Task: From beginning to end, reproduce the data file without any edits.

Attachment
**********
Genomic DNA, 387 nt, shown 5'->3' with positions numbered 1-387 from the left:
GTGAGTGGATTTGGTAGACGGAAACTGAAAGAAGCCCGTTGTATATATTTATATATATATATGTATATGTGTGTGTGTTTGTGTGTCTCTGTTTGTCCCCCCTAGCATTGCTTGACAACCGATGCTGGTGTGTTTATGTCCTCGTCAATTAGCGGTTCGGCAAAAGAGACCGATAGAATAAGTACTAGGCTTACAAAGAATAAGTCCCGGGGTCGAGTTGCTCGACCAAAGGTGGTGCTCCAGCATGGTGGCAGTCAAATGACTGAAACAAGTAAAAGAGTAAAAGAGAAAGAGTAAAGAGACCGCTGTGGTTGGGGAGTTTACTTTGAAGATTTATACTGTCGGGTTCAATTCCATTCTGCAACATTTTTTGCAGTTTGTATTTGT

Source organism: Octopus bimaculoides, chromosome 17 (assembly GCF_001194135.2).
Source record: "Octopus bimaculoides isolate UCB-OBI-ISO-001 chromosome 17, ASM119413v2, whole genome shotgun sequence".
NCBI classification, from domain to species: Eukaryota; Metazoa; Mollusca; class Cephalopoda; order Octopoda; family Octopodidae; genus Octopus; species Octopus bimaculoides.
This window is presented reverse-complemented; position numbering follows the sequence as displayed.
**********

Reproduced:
Genomic DNA, 387 nt, shown 5'->3' with positions numbered 1-387 from the left:
GTGAGTGGATTTGGTAGACGGAAACTGAAAGAAGCCCGTTGTATATATTTATATATATATATGTATATGTGTGTGTGTTTGTGTGTCTCTGTTTGTCCCCCCTAGCATTGCTTGACAACCGATGCTGGTGTGTTTATGTCCTCGTCAATTAGCGGTTCGGCAAAAGAGACCGATAGAATAAGTACTAGGCTTACAAAGAATAAGTCCCGGGGTCGAGTTGCTCGACCAAAGGTGGTGCTCCAGCATGGTGGCAGTCAAATGACTGAAACAAGTAAAAGAGTAAAAGAGAAAGAGTAAAGAGACCGCTGTGGTTGGGGAGTTTACTTTGAAGATTTATACTGTCGGGTTCAATTCCATTCTGCAACATTTTTTGCAGTTTGTATTTGT

Source organism: Octopus bimaculoides, chromosome 17 (assembly GCF_001194135.2).
Source record: "Octopus bimaculoides isolate UCB-OBI-ISO-001 chromosome 17, ASM119413v2, whole genome shotgun sequence".
NCBI classification, from domain to species: Eukaryota; Metazoa; Mollusca; class Cephalopoda; order Octopoda; family Octopodidae; genus Octopus; species Octopus bimaculoides.
This window is presented reverse-complemented; position numbering follows the sequence as displayed.